A Crowdfunded UAV Is Helping Ukraine’s Bootstrapped Army

The People’s Project are a volunteer group crowdfunding everything from tanks, uniforms and drones for Ukraine’s Army.

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Jun 18 2015, 2:15pm

Crowdfunding campaigns can raise money for some pretty wacky projects, such as asteroid defense or images of brains on LSD. But rarely do you hear of campaigns raising funds for military equipment. Enter the People's Project, a volunteer-led organisation based in Ukraine that has a section currently raising funds for a military drone.

The war in East Ukraine recently passed its one-year mark, with the conflict only showing signs of heating up again. Despite numerous ceasefire attempts, clashes continue between the Ukrainian military forces and the Russian-backed separatists in a conflict, which has already cost more than 5,000 lives.

Founded in March 2014 by Mykolaiv-based IT entrepreneur and social activist David Arakhamiya, the People's Project currently has around 70 active volunteers based all over Ukraine. Calling themselves the "IT battalions who back up Ukraine's cash-strapped and poorly equipped military," the group have so far raised over $2 million dollars through their website, which they hope to put towards everything from uniforms to medical operations and small arms for the Ukrainian army.

I reached out to Jacob Cereteli, who's currently heading up a project to raise funds for a People's PD-1 drone—which could be used in reconnaissance surveillance, target acquisition and enemy location monitoring—for more information.

Over email, Cereteli said that the idea behind this drone campaign was sparked when he came across some technicians who were already making small hobbyist quadcopters and training Ukrainian soldiers to use them six months ago.

"Back then, it was a huge help for our army because there were no drones at all, and those toy copters actually saved lives," he said. Inspired by these initial DIY quadcopters, Cereteli teamed up with the technicians behind them to develop the bigger PD-1 drone project.

The PD-1 drone program is trying to raise $36,750 to help pay for a drone, support van, and control equipment, and is already 75 percent funded. Cereteli explained that flight tests have proven that it can fly up to 40 km, and equipped with both a day-view and thermal cameras, the drone can provide video feedback in real-time to people on the ground.

He hoped that the war would end, though he noted that this seemed unlikely anytime soon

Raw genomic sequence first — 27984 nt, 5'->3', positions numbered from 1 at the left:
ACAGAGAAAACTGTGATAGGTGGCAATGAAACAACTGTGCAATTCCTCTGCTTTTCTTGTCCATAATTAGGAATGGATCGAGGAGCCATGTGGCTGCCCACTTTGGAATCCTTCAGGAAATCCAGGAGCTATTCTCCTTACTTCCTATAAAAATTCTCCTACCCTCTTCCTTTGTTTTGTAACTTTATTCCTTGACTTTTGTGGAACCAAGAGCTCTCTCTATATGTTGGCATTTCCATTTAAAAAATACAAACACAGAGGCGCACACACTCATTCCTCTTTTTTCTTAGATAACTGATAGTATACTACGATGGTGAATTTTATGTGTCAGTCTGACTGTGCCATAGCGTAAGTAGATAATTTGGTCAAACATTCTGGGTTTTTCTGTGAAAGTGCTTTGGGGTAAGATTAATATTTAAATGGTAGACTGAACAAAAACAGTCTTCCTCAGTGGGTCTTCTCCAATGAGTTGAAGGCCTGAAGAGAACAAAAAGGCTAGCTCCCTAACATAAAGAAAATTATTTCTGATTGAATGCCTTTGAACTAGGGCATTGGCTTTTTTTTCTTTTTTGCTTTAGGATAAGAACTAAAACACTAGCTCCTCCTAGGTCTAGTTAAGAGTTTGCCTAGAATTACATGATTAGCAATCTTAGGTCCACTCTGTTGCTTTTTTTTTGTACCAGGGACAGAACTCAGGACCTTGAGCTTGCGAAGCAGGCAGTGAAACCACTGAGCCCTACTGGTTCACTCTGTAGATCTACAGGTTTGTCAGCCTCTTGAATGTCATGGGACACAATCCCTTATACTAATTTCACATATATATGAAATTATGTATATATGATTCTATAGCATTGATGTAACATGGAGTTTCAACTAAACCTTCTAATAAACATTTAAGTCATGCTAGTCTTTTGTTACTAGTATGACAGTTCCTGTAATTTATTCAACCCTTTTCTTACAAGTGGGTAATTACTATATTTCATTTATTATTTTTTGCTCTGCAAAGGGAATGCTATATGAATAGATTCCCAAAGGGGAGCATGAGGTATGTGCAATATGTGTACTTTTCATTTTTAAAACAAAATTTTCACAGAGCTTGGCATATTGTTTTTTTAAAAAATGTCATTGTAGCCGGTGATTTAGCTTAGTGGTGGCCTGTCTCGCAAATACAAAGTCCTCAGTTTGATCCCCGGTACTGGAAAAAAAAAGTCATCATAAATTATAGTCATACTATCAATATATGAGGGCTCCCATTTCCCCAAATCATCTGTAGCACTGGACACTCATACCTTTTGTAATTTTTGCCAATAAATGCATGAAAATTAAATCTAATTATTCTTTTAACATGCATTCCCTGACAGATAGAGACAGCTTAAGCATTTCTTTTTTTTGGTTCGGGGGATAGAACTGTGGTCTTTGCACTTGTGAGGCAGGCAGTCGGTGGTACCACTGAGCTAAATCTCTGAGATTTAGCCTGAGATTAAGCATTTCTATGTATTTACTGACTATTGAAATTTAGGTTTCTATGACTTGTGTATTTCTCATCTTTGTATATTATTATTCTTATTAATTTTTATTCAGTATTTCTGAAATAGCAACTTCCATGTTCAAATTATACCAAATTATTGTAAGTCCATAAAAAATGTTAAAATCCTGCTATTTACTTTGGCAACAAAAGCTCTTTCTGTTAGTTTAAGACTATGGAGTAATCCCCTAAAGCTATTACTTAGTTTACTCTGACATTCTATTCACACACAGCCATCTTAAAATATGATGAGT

In a nutshell, the drone would let Ukrainian soldiers on the ground keep tabs on the location of Russian forces, who already have the advantage of specialised drone tech.

Yet according to Cereteli, given a drone's short lifespan, they'll need more in the future. "My personal opinion is that planes stay alive for around five missions, before either failing mechanically, getting crashed by the pilot, or shot down," he said. So the group are also working on smaller quadcopters, which have a five km flying radius, and which can be sold to the army for around $3,000 to $4,000 dollars in the interim.

The People's Project have so far funded over 50 campaigns. But crowdfunding for military equipment isn't exactly easy, with projects sometimes receiving criticism from both the general public and the Russian opposition, according to Cereteli.

"I would say that trust is one of the most important things in our job," he said, explaining that promoting transparency through sharing reports and updates on projects allowed the People's Project to counter criticism and gain public support.

"Probably after Maidan [peaceful protests in 2013 that quickly turned violent] they [the public] realised that they actually can change something in their own country. Some people help with money, others with transportation, development and research," he explained.

Despite having public support, and receiving funding for their projects from individuals both in Ukraine and internationally, Cereteli said that current government laws and masses of red tape still prevented the group from quickly importing essential equipment.

"We are working to make our army and country better, but we still face resistance from the government in many aspects," explained Cereteli, who noted how hard it was to import parts for a UAV or other military-related equipment into Ukraine. "There are dozens of laws that really prevent volunteers from working effectively."

Ultimately, Cereteli said that he hoped that the war would end, though he noted that this seemed unlikely anytime soon. The war, he said, had united the Ukrainian people, but he noted that goals would only be achieved once the system was restructured.

"We meet people who help us all the time, but those are individuals. We have to implement new laws and change the system, so we can bring equipment to militaries faster, without custom payments and taxes," he said.